Updated December 16/14: CBC Radio Interview, (Click below to listen!)
The holidays are upon us, time to send cards to old friends whom we don’t see much, but remember fondly. This Christmas, even though I am just one American, I wanted to tell you Canadians something: We are sorry. We apologize, Canada! We Americans, your noisy and nosey neighbors, rarely, if ever, pause to thank you for being such all-around decent folk and great neighbors. We are sorry for that, so this holiday season we are going to do something about it; we are sending you this Christmas/thank you card! Hope you like it.
We know you probably get sick of us, your southern neighbors, but you are always nice about it and rarely tell us so. You make it so easy to come and visit, just to drive over and see you … no gates, no walls. Thanks for that as well. We know we are loud neighbors. Our music and our movies are always on and often playing at your house as well as ours. Our cars are parked in your driveways. We are always borrowing and using your trees and oil and stuff like that. We appreciate that. So maybe it’s time we just apologized, or at least said thanks. Maybe it’s time we walked over in your yard with a beer or coffee in our hand and said, “Sorry about all the nonsense, eh. We are going to keep it down for a while. Oh, and thanks for everything.”
Most of us don’t realize that you are a larger country than us. In fact, most of us probably don’t even know that you are a country. We are not that good at geography. If we were, we’d see that you are a bread basket for us and the world and realize we owe you one for all the food. You are the world’s fifth largest producer and you do it with by far the fewest people, making you hyper-efficient. Not only do you make 85 per cent of the world’s maple syrup, (wow, thanks for that!) but you feed more Americans than any other friend we have. So we eat out of your pantry quite often and rarely pause to say “thank you.” Not very neighborly of us, but sometimes we get focused on our own problems and forget about saying thanks to old friends. Thanks for the food, Canada.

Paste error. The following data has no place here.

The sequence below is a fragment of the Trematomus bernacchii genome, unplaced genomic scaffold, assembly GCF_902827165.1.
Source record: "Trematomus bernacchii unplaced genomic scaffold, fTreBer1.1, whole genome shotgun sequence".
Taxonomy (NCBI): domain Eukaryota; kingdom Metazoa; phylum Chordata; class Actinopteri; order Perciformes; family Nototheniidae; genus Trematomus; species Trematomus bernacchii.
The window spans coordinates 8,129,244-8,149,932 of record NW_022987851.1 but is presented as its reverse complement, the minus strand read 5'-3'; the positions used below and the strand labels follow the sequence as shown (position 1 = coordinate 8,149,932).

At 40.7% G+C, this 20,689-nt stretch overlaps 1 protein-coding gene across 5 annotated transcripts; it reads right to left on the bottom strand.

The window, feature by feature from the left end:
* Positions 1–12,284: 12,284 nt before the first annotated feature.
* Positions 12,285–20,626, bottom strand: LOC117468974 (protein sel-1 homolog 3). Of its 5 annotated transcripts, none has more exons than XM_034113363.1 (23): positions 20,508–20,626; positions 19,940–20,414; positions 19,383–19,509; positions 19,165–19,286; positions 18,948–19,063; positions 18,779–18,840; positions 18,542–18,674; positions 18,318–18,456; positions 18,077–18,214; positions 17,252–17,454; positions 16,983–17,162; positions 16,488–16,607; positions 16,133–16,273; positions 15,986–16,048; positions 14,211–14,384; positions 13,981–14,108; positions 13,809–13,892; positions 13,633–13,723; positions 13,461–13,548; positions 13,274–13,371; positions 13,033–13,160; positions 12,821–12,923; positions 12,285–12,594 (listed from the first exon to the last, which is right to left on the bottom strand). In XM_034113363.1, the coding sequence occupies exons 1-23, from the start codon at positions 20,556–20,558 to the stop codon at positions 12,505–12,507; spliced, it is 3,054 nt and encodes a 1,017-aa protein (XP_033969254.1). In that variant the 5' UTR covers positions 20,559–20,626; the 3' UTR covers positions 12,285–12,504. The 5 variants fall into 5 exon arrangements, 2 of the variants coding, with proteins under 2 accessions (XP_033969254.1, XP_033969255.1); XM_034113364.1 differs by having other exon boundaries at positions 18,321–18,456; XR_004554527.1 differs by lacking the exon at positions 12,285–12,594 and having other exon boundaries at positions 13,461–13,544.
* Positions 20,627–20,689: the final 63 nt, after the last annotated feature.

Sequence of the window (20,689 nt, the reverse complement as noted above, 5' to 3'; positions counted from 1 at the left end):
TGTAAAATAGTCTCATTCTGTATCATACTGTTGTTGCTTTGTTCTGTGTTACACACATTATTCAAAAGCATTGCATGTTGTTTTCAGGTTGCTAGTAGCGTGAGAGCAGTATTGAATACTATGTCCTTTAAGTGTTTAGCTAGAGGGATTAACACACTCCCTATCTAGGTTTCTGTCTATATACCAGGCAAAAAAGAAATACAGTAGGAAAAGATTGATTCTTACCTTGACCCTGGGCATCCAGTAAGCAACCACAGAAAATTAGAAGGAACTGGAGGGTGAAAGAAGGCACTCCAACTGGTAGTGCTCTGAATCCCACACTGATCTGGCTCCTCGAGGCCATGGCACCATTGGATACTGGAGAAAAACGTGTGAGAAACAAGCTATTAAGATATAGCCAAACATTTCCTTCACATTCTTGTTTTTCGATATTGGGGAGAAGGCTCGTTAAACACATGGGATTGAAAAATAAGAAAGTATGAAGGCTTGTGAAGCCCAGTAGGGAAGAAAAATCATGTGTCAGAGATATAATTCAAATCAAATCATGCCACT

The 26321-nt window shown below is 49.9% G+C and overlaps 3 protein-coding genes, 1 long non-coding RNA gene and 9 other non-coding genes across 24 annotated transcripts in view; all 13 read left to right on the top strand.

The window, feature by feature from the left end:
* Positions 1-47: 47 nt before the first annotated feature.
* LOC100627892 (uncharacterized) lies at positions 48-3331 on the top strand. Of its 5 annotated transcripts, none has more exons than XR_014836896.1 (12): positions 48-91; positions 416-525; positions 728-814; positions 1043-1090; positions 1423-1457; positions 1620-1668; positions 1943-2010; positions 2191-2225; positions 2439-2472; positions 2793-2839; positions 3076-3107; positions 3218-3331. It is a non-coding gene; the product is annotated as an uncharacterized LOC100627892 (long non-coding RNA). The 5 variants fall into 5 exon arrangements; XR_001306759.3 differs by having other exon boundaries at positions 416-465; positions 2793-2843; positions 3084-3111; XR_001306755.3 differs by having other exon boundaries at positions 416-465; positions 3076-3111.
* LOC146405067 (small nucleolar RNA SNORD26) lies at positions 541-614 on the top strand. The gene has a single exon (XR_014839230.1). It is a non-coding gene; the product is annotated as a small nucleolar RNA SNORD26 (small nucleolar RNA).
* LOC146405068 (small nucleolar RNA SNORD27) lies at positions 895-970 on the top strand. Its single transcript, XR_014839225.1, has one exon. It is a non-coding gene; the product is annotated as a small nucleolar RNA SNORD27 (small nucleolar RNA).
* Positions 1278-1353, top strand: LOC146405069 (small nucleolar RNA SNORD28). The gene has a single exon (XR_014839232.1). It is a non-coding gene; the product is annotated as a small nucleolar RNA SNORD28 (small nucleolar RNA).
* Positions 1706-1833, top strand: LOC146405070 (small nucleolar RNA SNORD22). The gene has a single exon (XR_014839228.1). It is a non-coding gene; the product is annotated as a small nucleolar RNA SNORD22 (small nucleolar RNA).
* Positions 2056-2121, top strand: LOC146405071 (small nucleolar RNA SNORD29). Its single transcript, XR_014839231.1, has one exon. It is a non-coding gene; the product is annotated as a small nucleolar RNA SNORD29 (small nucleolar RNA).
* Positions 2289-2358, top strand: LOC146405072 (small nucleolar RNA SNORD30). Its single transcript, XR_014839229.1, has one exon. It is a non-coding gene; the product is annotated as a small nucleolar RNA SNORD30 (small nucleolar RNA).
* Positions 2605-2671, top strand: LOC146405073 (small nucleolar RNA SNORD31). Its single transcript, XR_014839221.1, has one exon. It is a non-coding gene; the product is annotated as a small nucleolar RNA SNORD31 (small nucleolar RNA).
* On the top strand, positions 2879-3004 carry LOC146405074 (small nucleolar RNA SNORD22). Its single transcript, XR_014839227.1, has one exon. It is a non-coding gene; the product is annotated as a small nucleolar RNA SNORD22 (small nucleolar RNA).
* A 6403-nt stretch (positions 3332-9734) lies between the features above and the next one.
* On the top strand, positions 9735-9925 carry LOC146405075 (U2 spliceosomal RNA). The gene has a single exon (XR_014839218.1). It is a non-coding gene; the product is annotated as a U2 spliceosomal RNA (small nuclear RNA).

Speaking of food, it’s not only through trade and commerce that you feed people, you also give away a lot in foreign aid. In total we give away more than you, but then we have 10 times as many people, and as a percentage of GDP you give more. You are more generous with what you have than we are. Thanks for that!
I am saying all this because I was with you a few weeks ago in Langley, B.C., for World Food Day Canada. While there I got to experience Canadian generosity first hand by hanging out with a small group of Canadians from the Food for Famine Society. It was started by one lady really, Maria Martini, a mom and grandma from Langley, B.C.
Our company makes little packets of peanut butter for malnourished children (RUTF) and Maria called me randomly on my cellphone one day. (Sorry about those rip-off charges for calling U.S. numbers by the way.) She said she wanted to help. That was three years ago and she and a whole pack of generous Canadians from Food for Famine and Langley have been helping ever since. They teamed up with World Vision Canada and so far together we have impacted thousands of malnourished children around the world. It has been an amazing partnership, and World Food Day 2014 resulted in the most generous outpouring yet!
So thank you Canada. No one elected me to speak for the Americans, but I decided to do it anyway. Thanks for being such a good neighbor! Sure there are the obvious things we need to thank you for like sending us Justin Bieber to keep our famous people from being the only ones doing embarrassing things in the media, or for taking in Burger King so you are the new home of the Whopper. But I am talking about the less public things for which we owe you thanks. You have a big heart. And you are generous. We and the world keep eating at your house. You really are so nice. Thanks for that!
Co-Founder & CEO of MANA Nutrition
Huffington Post, Author
Mark Moore is the founder and CEO of MANA Nutrition. Mark spent nearly ten years working in eastern Uganda, serving as a rural community development worker. He has also served as Legislative Fellow and Africa Specialist in the United States Senate for Senator Mary Landrieu and as Policy Director for the Congressional Coalition on Adoption Institute. Prior to founding MANA, Moore co-founded the Kibo Group, a development organization that seeks to incubate and spin off creative efforts focused on Africa.